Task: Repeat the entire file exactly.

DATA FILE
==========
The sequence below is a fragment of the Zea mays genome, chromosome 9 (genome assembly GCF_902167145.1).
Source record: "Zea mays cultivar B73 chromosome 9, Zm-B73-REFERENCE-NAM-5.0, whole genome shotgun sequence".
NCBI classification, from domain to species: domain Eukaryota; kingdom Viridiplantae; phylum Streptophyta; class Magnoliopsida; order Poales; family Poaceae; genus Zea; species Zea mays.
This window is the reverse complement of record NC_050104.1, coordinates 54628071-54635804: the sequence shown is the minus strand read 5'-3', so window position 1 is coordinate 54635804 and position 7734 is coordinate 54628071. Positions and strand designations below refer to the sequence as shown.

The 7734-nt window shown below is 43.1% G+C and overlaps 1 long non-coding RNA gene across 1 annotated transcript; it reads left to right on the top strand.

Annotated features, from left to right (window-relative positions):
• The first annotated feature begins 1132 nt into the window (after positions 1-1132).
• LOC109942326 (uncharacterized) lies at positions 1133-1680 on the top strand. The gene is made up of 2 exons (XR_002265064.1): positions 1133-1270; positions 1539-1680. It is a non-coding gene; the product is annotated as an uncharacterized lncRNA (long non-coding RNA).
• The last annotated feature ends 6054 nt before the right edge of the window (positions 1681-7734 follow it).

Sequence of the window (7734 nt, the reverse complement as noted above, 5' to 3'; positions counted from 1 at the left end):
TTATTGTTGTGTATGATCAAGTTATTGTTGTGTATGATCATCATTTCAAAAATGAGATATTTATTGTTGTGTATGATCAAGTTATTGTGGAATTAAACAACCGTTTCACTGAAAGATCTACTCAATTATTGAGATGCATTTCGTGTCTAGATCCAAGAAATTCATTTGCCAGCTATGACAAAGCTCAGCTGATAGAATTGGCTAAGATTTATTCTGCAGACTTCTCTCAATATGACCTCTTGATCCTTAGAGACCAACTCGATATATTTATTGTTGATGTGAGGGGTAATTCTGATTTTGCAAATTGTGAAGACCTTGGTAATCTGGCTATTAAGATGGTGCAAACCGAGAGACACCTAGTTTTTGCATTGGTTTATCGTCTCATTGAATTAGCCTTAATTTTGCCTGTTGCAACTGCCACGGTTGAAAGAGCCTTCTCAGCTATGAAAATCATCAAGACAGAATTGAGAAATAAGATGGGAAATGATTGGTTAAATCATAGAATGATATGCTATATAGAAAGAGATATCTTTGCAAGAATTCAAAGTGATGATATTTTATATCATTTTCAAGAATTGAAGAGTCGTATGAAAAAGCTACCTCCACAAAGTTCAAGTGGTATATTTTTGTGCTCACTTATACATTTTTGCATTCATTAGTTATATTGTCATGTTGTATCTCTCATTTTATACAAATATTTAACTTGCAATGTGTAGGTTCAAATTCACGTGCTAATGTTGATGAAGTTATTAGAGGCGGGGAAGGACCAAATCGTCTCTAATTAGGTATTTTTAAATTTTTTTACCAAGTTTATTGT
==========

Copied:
The sequence below is a fragment of the Zea mays genome, chromosome 9 (genome assembly GCF_902167145.1).
Source record: "Zea mays cultivar B73 chromosome 9, Zm-B73-REFERENCE-NAM-5.0, whole genome shotgun sequence".
NCBI classification, from domain to species: domain Eukaryota; kingdom Viridiplantae; phylum Streptophyta; class Magnoliopsida; order Poales; family Poaceae; genus Zea; species Zea mays.
This window is the reverse complement of record NC_050104.1, coordinates 54628071-54635804: the sequence shown is the minus strand read 5'-3', so window position 1 is coordinate 54635804 and position 7734 is coordinate 54628071. Positions and strand designations below refer to the sequence as shown.

The 7734-nt window shown below is 43.1% G+C and overlaps 1 long non-coding RNA gene across 1 annotated transcript; it reads left to right on the top strand.

Annotated features, from left to right (window-relative positions):
• The first annotated feature begins 1132 nt into the window (after positions 1-1132).
• LOC109942326 (uncharacterized) lies at positions 1133-1680 on the top strand. The gene is made up of 2 exons (XR_002265064.1): positions 1133-1270; positions 1539-1680. It is a non-coding gene; the product is annotated as an uncharacterized lncRNA (long non-coding RNA).
• The last annotated feature ends 6054 nt before the right edge of the window (positions 1681-7734 follow it).

Sequence of the window (7734 nt, the reverse complement as noted above, 5' to 3'; positions counted from 1 at the left end):
TTATTGTTGTGTATGATCAAGTTATTGTTGTGTATGATCATCATTTCAAAAATGAGATATTTATTGTTGTGTATGATCAAGTTATTGTGGAATTAAACAACCGTTTCACTGAAAGATCTACTCAATTATTGAGATGCATTTCGTGTCTAGATCCAAGAAATTCATTTGCCAGCTATGACAAAGCTCAGCTGATAGAATTGGCTAAGATTTATTCTGCAGACTTCTCTCAATATGACCTCTTGATCCTTAGAGACCAACTCGATATATTTATTGTTGATGTGAGGGGTAATTCTGATTTTGCAAATTGTGAAGACCTTGGTAATCTGGCTATTAAGATGGTGCAAACCGAGAGACACCTAGTTTTTGCATTGGTTTATCGTCTCATTGAATTAGCCTTAATTTTGCCTGTTGCAACTGCCACGGTTGAAAGAGCCTTCTCAGCTATGAAAATCATCAAGACAGAATTGAGAAATAAGATGGGAAATGATTGGTTAAATCATAGAATGATATGCTATATAGAAAGAGATATCTTTGCAAGAATTCAAAGTGATGATATTTTATATCATTTTCAAGAATTGAAGAGTCGTATGAAAAAGCTACCTCCACAAAGTTCAAGTGGTATATTTTTGTGCTCACTTATACATTTTTGCATTCATTAGTTATATTGTCATGTTGTATCTCTCATTTTATACAAATATTTAACTTGCAATGTGTAGGTTCAAATTCACGTGCTAATGTTGATGAAGTTATTAGAGGCGGGGAAGGACCAAATCGTCTCTAATTAGGTATTTTTAAATTTTTTTACCAAGTTTATTGT